Intended Audience

This guide is intended to provide jurisdictional FHIR implementation guide (iGuide) authors with the tips, patterns, and messaging needed to ensure their iGuides are properly harmonized and aligned with pan-Canadian standards (e.g., PS-CA, CA:FeX).


When specifications in use within Canada are working together as part of a collaborative standards development lifecycle (cSDLC), each of our jurisdictions gain the benefit of economies of scale and are better positioned for pan-Canadian collective bargaining on foundational requirements for the implementation of a given use case. This approach also results in a foundation of technical artefacts that meet the needs of jurisdictional authors and implementers, thereby reducing the time needed to author and develop against jurisdictional guides.

Most importantly, aligning to a common standard moves us towards a connected health care system that yields better health outcomes and improves human resource efficiency.

Working together does not mean that the details in the international and national specification, that don't quite fit your needs, can't be changed - it means that we all participate in a predictable process to address the needs of our implementations to ensure they are reflected upstream and downstream of the national and international specifications.

A good example of this is International Patient Summary (IPS), pan-Canadian Patient Summary (PS-CA) and the jurisdictional guidance documentation (e.g. PS-AB). The IPS specification is in its early years and was developed to provide guidance that supports cross-border exchange. Implementing countries were expected to use it as a foundation, and to identify where national challenges could not support the specification. Feedback from countries adopting it will continue to refine the specification based on implementation realities.

The same is true for jurisdictions implementing a national specification. The goal is for the national and international specifications to mature and evolve to a place where they converge to become a single implementable specification with the necessary optionality that covers for local realities, including country borders and their jurisdictional requirements (e.g., local, regional, state/provincial, national). This convergence comes based on jurisdictional and solution-specific input is critical in ensuring bi-directional improvements of all levels of specification.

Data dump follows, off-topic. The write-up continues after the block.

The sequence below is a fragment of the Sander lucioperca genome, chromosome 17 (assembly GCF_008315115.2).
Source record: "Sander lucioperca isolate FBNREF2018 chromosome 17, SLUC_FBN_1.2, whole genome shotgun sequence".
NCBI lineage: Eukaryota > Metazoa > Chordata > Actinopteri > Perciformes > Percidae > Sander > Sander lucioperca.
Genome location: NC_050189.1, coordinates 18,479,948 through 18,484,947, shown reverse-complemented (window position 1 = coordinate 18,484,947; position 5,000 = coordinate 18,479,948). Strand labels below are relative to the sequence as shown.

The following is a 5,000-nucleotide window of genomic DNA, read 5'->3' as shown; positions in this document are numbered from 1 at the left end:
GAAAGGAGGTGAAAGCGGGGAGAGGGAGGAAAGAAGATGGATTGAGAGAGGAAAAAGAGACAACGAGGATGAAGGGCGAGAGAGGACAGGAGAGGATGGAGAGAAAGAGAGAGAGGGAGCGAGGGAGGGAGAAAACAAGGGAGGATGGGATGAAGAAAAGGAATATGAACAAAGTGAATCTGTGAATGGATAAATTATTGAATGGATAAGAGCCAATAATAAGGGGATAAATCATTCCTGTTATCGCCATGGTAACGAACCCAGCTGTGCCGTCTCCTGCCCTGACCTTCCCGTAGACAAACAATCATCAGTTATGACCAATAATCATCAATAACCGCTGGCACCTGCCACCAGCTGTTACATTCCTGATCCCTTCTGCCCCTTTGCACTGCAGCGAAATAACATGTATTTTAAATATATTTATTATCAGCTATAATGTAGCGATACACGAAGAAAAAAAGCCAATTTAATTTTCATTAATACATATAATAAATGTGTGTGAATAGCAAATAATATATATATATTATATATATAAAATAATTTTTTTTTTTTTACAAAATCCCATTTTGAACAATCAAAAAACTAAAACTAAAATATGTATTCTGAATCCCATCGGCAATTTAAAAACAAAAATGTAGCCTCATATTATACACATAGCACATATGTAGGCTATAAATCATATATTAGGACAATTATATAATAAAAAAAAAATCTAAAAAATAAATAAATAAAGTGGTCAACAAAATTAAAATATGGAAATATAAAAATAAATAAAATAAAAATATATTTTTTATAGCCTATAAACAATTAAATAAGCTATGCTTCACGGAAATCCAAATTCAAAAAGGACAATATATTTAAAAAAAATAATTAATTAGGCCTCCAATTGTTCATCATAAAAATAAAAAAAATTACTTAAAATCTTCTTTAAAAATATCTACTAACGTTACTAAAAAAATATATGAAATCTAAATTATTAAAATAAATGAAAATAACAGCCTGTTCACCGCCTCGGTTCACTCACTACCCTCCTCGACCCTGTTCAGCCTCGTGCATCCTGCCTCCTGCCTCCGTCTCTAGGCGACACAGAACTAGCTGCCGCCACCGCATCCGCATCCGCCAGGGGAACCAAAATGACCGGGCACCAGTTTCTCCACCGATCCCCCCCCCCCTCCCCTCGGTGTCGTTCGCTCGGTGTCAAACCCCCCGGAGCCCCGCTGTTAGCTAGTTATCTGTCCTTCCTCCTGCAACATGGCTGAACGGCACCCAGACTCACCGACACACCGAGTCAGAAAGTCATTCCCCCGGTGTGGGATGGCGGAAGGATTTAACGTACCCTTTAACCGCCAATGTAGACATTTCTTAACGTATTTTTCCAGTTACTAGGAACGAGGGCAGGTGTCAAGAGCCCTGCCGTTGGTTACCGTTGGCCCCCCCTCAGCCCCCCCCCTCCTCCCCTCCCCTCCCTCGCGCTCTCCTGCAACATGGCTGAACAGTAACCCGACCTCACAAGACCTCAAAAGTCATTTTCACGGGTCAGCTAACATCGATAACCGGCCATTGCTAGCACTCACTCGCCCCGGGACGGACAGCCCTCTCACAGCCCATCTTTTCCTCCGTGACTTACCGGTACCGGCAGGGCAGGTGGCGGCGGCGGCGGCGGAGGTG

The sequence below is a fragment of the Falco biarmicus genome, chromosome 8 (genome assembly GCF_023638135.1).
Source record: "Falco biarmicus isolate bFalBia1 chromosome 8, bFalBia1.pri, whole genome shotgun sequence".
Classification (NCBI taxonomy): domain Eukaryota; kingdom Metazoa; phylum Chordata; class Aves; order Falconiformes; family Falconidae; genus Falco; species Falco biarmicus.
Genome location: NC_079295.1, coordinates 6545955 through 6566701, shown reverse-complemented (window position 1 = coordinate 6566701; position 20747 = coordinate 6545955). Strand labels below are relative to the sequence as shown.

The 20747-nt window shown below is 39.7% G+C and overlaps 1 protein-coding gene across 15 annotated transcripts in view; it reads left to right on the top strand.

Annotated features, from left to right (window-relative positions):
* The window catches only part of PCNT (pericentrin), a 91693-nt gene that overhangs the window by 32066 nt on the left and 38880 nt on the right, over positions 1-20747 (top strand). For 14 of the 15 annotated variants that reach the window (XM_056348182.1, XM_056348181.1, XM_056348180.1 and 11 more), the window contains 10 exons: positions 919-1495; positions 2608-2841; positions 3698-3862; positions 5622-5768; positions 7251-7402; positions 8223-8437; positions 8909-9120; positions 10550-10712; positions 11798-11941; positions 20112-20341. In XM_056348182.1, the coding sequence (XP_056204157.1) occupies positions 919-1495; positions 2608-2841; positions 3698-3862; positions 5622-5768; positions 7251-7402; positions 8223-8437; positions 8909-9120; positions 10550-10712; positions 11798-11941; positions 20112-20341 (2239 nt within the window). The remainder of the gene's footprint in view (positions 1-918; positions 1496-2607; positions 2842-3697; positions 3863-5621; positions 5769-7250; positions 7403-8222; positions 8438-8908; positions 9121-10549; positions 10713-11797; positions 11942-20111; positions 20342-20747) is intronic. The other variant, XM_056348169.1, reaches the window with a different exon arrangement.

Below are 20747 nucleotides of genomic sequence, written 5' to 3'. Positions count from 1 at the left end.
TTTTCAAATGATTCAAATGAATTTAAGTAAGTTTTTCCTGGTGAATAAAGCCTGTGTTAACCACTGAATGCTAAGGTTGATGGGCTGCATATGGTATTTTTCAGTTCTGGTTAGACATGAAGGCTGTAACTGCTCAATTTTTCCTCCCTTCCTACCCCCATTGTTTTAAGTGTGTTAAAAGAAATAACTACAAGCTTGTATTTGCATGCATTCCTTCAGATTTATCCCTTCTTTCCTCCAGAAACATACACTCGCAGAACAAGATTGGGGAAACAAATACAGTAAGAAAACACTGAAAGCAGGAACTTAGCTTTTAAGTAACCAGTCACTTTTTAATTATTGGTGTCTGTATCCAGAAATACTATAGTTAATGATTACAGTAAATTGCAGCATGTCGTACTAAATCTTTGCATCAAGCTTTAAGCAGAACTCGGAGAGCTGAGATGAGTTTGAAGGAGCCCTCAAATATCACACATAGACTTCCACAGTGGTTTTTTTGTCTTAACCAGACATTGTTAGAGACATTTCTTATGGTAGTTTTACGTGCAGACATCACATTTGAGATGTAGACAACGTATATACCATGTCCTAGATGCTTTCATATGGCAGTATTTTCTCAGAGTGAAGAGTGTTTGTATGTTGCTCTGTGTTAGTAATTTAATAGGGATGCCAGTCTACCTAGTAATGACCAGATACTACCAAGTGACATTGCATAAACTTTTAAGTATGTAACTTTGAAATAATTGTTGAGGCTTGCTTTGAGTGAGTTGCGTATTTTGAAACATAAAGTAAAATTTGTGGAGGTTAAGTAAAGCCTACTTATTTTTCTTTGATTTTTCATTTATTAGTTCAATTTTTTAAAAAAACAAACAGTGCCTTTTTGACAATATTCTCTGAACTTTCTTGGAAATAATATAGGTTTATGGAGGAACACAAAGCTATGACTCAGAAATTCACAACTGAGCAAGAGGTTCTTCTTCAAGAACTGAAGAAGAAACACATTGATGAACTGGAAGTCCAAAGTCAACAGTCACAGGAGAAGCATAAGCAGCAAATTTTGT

When we do not work together, we will not be able to achieve an interoperable health care system. When consistent specifications are not used, this will undercut the value of standardization, raise costs of IT solutions and implementations due to customization requirements, and ultimately make it more difficult for a patient's healthcare data to be exchanged.

Understanding the Landscape of Standards

In every national health information exchange ecosystem – there is a landscape of standards that provide rules and guidance that influence the design and behavior of systems.

A single use case may have the following layers of standards applied: international specifications, national specifications, regional/jurisdictional specifications, and potentially implementation-level guidance. This is due to the nature of how standards are designed and enforced.

  • Designed: Specifications that touch on use cases typically have more flexibility in International specifications due to differences in workflows/delivery of healthcare across nations. ​This makes international use case specifications difficult to adopt “out-of-the-box”​.

  • Enforced: International standards development organizations (e.g., HL7 International, IHE) have testing & conformance events but rely on national and jurisdictional programs to enforce and incentivize adoption of the standards​. International specifications also rely on an engaged community of trial implementers at the national and jurisdictional level to help refine the international specifications​.

Multiple Layers of a Specification Can Be Incredibly Effective When:

  • Specification layers are synchronized with each other (in content and in process)
    • For example, avoiding the introduction of options that are not defined (or are not in the process of being defined) in the layers below
  • Each layer performs its proper functions
    • For example, reducing the gaps in functions that have to be passed on to the next layer of specifications
  • Functions provided at each layer do not overlap or contradict each other
    • For example, avoiding duplication or contradiction of efforts that create inefficiencies and overwhelm vendors

Specification Layer Functions:


We recommend reviewing the content (as sequenced) below before you start to explore relevant Pan-Canadian FHIR iGuides and other jurisdictional iGuides on the Canadian FHIR Registry.